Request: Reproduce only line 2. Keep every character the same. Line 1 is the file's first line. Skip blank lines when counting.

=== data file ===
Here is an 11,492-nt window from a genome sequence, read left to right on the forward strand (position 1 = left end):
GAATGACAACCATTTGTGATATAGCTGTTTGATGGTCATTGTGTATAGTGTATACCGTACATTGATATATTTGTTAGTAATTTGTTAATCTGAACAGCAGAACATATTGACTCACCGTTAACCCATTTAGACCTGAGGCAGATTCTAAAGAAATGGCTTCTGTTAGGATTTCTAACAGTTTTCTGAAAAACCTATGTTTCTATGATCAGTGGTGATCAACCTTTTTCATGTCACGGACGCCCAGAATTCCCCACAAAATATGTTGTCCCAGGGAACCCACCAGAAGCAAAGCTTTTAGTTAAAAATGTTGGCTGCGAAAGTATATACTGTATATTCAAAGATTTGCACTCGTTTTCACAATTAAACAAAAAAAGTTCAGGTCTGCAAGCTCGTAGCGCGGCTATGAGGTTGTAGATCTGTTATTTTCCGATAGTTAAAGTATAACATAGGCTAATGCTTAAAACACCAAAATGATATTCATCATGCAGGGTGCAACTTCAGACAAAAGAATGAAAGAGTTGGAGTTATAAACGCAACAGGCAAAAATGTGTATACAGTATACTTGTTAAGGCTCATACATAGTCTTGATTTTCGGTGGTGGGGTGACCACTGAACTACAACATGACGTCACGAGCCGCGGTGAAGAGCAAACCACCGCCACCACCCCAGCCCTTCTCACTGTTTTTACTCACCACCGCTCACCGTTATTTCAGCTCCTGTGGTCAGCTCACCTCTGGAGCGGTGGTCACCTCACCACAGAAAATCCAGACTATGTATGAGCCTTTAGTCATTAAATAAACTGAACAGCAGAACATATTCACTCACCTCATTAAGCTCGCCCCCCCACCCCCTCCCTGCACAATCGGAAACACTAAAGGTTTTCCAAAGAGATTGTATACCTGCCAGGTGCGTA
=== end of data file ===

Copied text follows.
GAATGACAACCATTTGTGATATAGCTGTTTGATGGTCATTGTGTATAGTGTATACCGTACATTGATATATTTGTTAGTAATTTGTTAATCTGAACAGCAGAACATATTGACTCACCGTTAACCCATTTAGACCTGAGGCAGATTCTAAAGAAATGGCTTCTGTTAGGATTTCTAACAGTTTTCTGAAAAACCTATGTTTCTATGATCAGTGGTGATCAACCTTTTTCATGTCACGGACGCCCAGAATTCCCCACAAAATATGTTGTCCCAGGGAACCCACCAGAAGCAAAGCTTTTAGTTAAAAATGTTGGCTGCGAAAGTATATACTGTATATTCAAAGATTTGCACTCGTTTTCACAATTAAACAAAAAAAGTTCAGGTCTGCAAGCTCGTAGCGCGGCTATGAGGTTGTAGATCTGTTATTTTCCGATAGTTAAAGTATAACATAGGCTAATGCTTAAAACACCAAAATGATATTCATCATGCAGGGTGCAACTTCAGACAAAAGAATGAAAGAGTTGGAGTTATAAACGCAACAGGCAAAAATGTGTATACAGTATACTTGTTAAGGCTCATACATAGTCTTGATTTTCGGTGGTGGGGTGACCACTGAACTACAACATGACGTCACGAGCCGCGGTGAAGAGCAAACCACCGCCACCACCCCAGCCCTTCTCACTGTTTTTACTCACCACCGCTCACCGTTATTTCAGCTCCTGTGGTCAGCTCACCTCTGGAGCGGTGGTCACCTCACCACAGAAAATCCAGACTATGTATGAGCCTTTAGTCATTAAATAAACTGAACAGCAGAACATATTCACTCACCTCATTAAGCTCGCCCCCCCACCCCCTCCCTGCACAATCGGAAACACTAAAGGTTTTCCAAAGAGATTGTATACCTGCCAGGTGCGTA